Dear Food Diary:
We landed in El Calafate from Buenos Aires on a sunny afternoon. Our goal was to see the Perito Moreno Glaciers, but due to time conflicts, our travel agent arranged for us to spend the rest of our day, plus dinner and a show at Estancia 25 de Mayo, the glaciers had to wait ’til dawn. When I read the itinerary, I wasn’t thrilled, it sounded all too “touristy”. And though in a way it was, the minute we arrived to the Estancia (Ranch) I was all smiles. The sky was glorious and the smell of fresh grass was enchanting. So gorgeous, fekt like I was in a dairy ad. As a city girl I’ve never had a late afternoon quite like this…
Mate sharing and Cafe Carretero
We were welcomed with a true Argentinean tradition, sharing mate between our new amigos. The mate is traditionally made out of calabash gourd. Filled with yerba and drunk through a bombilla (silver straw), one straw for everyone to pass around and share, hot water is being poured continuously. Many of the fellow tourists didn’t participate, which is understandable, I grew up with this, so it didn’t bother me.
Mate has a grassy finish, it can be bitter at first but then it has a sweet note, I happen to love it. Some people add sugar or even orange juice for sweetness, I prefer it the original way.
The cafe carretero is the type of coffee the gauchos had on the road. The water, sugar and coffee ground are boiled together with a burning wood stick thrown in. After letting everything settle on the bottom, it is served. Very strong and smoky, perfect after the flight.
People always ask me about the gauchos and cattle in Argentina, I always respond with a smirk “I grew up in Buenos Aires, the closest to a gaucho were the fake ones cheesy restaurants hired for “ambiance”. Cow was usually steak by the time I saw them, either hanging on a fire pit or on my plate“. Sad but true.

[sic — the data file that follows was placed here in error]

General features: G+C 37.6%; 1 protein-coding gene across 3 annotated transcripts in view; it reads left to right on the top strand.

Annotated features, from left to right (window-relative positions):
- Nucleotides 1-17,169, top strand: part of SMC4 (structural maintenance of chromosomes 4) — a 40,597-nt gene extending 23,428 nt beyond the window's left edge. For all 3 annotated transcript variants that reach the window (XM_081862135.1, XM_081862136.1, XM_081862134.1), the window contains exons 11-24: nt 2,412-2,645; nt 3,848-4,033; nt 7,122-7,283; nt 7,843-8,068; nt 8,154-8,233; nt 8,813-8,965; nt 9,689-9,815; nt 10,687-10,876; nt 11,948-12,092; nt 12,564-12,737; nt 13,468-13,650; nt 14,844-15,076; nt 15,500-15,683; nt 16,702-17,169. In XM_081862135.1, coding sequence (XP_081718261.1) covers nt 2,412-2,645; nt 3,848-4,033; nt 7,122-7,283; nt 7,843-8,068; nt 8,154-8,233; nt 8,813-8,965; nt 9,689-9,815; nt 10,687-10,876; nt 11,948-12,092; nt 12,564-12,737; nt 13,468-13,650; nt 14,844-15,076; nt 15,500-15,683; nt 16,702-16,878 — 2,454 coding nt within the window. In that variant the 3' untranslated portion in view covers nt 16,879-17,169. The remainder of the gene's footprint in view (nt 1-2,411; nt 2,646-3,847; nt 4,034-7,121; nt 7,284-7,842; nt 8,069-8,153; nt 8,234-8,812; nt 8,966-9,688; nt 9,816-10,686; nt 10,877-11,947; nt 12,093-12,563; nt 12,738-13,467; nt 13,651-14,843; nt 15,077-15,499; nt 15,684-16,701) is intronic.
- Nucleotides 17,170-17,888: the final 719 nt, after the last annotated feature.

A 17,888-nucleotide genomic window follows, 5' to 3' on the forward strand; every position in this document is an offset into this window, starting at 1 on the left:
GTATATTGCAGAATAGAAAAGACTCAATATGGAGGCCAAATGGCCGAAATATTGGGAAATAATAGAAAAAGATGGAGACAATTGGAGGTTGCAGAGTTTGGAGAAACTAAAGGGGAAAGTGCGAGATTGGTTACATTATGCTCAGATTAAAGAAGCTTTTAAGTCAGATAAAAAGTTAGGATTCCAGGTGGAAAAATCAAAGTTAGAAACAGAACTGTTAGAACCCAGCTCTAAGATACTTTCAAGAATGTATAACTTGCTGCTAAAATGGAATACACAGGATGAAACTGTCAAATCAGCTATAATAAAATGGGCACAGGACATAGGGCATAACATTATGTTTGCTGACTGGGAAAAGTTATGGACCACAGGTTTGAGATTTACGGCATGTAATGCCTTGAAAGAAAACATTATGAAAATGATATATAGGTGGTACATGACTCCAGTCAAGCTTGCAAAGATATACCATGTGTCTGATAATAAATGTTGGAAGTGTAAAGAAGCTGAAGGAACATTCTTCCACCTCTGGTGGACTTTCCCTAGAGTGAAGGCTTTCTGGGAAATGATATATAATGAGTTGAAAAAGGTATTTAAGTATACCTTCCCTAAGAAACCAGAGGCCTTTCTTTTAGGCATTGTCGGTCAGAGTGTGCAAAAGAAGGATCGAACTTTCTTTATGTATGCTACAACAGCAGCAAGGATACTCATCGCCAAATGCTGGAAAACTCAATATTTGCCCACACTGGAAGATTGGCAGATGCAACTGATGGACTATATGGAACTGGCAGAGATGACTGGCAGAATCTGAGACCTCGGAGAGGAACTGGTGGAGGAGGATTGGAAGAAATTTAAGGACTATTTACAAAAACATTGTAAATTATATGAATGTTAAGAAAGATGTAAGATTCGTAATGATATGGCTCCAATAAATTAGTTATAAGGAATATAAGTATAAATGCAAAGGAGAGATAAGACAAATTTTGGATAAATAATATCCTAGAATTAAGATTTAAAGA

Sheep herding with dogs:
Sheep shearing demo:
Hike and wine tasting at Arroyo Calafate
The hike was quiet and pleasant. The water was so clean and pure, we helped ourselves with our wine glass. Sweet with a soft mineral quality on the tongue.
After the hike, we had a picada, which sorta translates to “picking” small bites or appetizers while drinking (in this case, wine). It usually consist of cured meats, cheese, olives and bread. A very typical mid-afternoon snack to hold you till dinner (Argentineans eat late, restaurants usually open again at 8pm, after their siesta, for dinner service that lasts well into midnight).
Parrillada Dinner with Patagonian Lamb and a Show
I couldn’t wait for dinner! I’m not a fan of lamb, but the cordero Patagonico (Patagonian lamb) is famous for their unique quality of tender meat and none of that unpleasant gamey flavor.
The pure air, clean grass they were raised on and the fact that it is grilled whole on an open wood fire makes it super juicy, tender and smokey.
The classic empanada criolla is still my all time favorite flavor. Beef, onions, carrots and hard boiled eggs. Think juicy beef stew in a flaky buttery pastry. Sooo good, I haven’t found anything like it in NY.
It is very common to have the meat served Parrillada style on the table, a mix of meats and inners. There was lamb, 2 cuts of beef, chicken, chorizo and morcilla (blood sausage). The burning hot plate keeps it warm.
I usually like asado the tira (thin short rib) or asado de costillar (thick ribs). I find he meat around the bone to be more flavorful and always juicy.
The lamb was very good, simple and just salt was added as with all the meats. On the side, I love the tart and smokey chimichurri to cut the fattiness of the meats and a bright red pepper and onion salsa criolla.
The morcilla (blood sausage) is as rustic as it gets. Chunks of pork skin (I’ve never seen them that big, usually it’s more subtle), tons of onion and spices cover the deep iron flavor of the blood. It’s thick and decadent, in the most humble way imaginable.
For dessert there was flan casero with dulce de leche (homemade flan with Argentinean caramel sauce) which has a much richer and denser texture than regular flan, it also isn’t as smooth as I like them. The bread pudding was nicely caramelized but I was too full at this point and it seemed to heavy for me.
Overall it was a truly fun experience. And though dinner wasn’t the best parrillada I’ve had, the Patagonean lamb sure made up for it. We did a final cheers with a glass of rich Malbec at hand and looked forward to our day tomorrow, glaciers, here we come!
P.S. Chubby’s Rating:
El Calafate 9405 , Argentina